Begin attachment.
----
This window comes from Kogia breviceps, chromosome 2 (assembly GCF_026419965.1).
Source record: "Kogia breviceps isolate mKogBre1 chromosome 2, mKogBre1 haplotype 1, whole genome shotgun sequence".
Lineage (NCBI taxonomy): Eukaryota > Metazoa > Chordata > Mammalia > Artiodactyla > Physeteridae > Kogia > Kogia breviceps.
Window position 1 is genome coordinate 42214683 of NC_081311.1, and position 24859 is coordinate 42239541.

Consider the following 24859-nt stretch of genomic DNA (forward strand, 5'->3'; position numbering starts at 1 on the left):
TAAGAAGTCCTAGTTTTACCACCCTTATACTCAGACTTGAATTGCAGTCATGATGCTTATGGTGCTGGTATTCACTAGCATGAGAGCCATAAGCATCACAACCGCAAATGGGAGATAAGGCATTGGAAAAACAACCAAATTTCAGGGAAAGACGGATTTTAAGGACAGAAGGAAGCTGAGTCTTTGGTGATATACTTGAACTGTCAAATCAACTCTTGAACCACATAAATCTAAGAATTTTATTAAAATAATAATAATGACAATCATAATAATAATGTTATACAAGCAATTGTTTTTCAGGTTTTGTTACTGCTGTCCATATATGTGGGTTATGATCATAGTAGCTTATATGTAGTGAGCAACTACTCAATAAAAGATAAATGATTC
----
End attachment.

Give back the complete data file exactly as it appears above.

This window comes from Kogia breviceps, chromosome 2 (assembly GCF_026419965.1).
Source record: "Kogia breviceps isolate mKogBre1 chromosome 2, mKogBre1 haplotype 1, whole genome shotgun sequence".
Lineage (NCBI taxonomy): Eukaryota > Metazoa > Chordata > Mammalia > Artiodactyla > Physeteridae > Kogia > Kogia breviceps.
Window position 1 is genome coordinate 42214683 of NC_081311.1, and position 24859 is coordinate 42239541.

Consider the following 24859-nt stretch of genomic DNA (forward strand, 5'->3'; position numbering starts at 1 on the left):
TAAGAAGTCCTAGTTTTACCACCCTTATACTCAGACTTGAATTGCAGTCATGATGCTTATGGTGCTGGTATTCACTAGCATGAGAGCCATAAGCATCACAACCGCAAATGGGAGATAAGGCATTGGAAAAACAACCAAATTTCAGGGAAAGACGGATTTTAAGGACAGAAGGAAGCTGAGTCTTTGGTGATATACTTGAACTGTCAAATCAACTCTTGAACCACATAAATCTAAGAATTTTATTAAAATAATAATAATGACAATCATAATAATAATGTTATACAAGCAATTGTTTTTCAGGTTTTGTTACTGCTGTCCATATATGTGGGTTATGATCATAGTAGCTTATATGTAGTGAGCAACTACTCAATAAAAGATAAATGATTC